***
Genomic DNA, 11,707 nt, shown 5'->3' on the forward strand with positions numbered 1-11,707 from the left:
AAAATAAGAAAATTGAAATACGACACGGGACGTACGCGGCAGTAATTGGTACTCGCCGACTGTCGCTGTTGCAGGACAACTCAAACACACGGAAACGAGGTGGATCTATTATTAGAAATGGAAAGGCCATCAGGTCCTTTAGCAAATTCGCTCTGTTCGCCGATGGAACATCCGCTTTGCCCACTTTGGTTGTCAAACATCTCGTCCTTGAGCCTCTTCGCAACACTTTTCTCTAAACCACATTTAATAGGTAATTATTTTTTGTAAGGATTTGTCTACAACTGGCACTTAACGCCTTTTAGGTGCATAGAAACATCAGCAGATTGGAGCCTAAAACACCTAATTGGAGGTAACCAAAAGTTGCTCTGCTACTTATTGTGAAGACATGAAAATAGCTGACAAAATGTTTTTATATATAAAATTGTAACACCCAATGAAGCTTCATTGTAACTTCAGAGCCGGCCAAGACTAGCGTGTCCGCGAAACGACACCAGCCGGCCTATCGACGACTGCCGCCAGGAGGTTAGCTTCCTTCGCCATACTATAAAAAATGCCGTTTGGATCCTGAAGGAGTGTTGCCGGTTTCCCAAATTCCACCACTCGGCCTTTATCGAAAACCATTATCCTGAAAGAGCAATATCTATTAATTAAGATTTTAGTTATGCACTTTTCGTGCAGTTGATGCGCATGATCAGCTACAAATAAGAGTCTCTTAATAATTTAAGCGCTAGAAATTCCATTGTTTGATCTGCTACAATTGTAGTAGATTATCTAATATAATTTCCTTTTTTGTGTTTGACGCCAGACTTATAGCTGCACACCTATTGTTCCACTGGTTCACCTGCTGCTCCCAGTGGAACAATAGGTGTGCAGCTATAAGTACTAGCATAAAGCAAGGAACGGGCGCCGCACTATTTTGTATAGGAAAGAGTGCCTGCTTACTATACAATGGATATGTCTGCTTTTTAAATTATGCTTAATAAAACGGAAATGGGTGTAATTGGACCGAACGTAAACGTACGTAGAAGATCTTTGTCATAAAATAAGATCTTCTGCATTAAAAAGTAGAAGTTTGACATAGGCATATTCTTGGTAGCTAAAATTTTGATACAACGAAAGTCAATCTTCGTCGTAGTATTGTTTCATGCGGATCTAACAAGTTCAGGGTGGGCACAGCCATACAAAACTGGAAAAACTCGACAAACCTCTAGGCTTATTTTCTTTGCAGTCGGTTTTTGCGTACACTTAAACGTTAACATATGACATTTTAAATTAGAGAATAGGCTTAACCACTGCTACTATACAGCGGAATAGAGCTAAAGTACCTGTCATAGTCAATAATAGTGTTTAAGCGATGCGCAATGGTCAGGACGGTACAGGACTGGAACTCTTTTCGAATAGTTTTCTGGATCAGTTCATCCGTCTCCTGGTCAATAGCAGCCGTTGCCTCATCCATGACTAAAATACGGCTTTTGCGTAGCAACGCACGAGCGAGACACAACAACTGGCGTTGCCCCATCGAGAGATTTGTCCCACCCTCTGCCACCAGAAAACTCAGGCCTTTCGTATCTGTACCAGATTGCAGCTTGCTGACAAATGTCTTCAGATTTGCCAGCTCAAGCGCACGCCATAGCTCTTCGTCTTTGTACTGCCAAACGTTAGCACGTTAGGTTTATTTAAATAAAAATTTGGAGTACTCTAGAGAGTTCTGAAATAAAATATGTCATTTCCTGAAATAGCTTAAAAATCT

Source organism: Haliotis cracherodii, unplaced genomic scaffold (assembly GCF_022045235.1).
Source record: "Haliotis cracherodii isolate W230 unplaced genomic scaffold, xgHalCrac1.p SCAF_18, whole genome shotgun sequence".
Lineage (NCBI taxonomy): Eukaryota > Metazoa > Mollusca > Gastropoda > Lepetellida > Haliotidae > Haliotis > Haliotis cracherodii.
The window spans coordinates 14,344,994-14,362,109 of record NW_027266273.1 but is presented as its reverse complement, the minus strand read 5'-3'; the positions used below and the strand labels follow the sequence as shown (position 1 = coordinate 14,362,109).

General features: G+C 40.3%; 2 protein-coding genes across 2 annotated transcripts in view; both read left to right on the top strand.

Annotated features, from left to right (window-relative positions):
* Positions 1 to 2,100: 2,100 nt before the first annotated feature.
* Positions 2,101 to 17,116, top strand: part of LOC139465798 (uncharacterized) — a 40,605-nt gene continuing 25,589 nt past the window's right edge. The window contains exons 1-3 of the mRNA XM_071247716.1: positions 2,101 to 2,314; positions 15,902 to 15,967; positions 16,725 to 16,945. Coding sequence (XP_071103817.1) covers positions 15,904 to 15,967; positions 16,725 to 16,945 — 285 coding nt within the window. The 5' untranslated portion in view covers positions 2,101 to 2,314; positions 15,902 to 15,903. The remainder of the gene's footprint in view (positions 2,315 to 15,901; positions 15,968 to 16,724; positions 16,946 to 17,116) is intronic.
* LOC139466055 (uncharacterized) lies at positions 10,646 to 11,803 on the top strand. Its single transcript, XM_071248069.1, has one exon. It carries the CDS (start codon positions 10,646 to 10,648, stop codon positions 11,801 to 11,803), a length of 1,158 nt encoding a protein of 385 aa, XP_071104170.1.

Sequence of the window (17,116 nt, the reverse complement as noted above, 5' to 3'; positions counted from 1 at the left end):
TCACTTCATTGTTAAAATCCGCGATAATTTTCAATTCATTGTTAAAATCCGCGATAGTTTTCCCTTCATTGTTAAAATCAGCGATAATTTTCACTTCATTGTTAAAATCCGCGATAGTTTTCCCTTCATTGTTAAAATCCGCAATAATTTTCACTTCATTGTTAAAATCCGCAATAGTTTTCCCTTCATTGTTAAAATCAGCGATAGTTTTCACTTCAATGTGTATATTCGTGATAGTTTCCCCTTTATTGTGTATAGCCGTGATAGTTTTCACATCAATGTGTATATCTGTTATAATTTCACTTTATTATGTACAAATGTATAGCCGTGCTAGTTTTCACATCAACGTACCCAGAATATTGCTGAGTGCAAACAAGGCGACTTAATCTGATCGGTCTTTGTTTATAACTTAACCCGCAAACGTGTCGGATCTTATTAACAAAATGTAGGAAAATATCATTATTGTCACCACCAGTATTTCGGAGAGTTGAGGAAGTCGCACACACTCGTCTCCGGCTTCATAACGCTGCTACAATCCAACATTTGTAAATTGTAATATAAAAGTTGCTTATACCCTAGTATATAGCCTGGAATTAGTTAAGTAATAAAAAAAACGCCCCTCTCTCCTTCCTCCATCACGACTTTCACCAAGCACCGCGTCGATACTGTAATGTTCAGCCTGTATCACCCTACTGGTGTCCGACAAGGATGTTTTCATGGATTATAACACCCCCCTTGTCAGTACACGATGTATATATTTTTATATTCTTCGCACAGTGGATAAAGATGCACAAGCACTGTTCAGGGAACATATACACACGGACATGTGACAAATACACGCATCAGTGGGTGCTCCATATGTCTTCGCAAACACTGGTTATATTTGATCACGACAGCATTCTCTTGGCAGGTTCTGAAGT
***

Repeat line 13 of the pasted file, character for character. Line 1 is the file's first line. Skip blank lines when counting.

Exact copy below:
TCACTTCATTGTTAAAATCCGCGATAATTTTCAATTCATTGTTAAAATCCGCGATAGTTTTCCCTTCATTGTTAAAATCAGCGATAATTTTCACTTCATTGTTAAAATCCGCGATAGTTTTCCCTTCATTGTTAAAATCCGCAATAATTTTCACTTCATTGTTAAAATCCGCAATAGTTTTCCCTTCATTGTTAAAATCAGCGATAGTTTTCACTTCAATGTGTATATTCGTGATAGTTTCCCCTTTATTGTGTATAGCCGTGATAGTTTTCACATCAATGTGTATATCTGTTATAATTTCACTTTATTATGTACAAATGTATAGCCGTGCTAGTTTTCACATCAACGTACCCAGAATATTGCTGAGTGCAAACAAGGCGACTTAATCTGATCGGTCTTTGTTTATAACTTAACCCGCAAACGTGTCGGATCTTATTAACAAAATGTAGGAAAATATCATTATTGTCACCACCAGTATTTCGGAGAGTTGAGGAAGTCGCACACACTCGTCTCCGGCTTCATAACGCTGCTACAATCCAACATTTGTAAATTGTAATATAAAAGTTGCTTATACCCTAGTATATAGCCTGGAATTAGTTAAGTAATAAAAAAAACGCCCCTCTCTCCTTCCTCCATCACGACTTTCACCAAGCACCGCGTCGATACTGTAATGTTCAGCCTGTATCACCCTACTGGTGTCCGACAAGGATGTTTTCATGGATTATAACACCCCCCTTGTCAGTACACGATGTATATATTTTTATATTCTTCGCACAGTGGATAAAGATGCACAAGCACTGTTCAGGGAACATATACACACGGACATGTGACAAATACACGCATCAGTGGGTGCTCCATATGTCTTCGCAAACACTGGTTATATTTGATCACGACAGCATTCTCTTGGCAGGTTCTGAAGT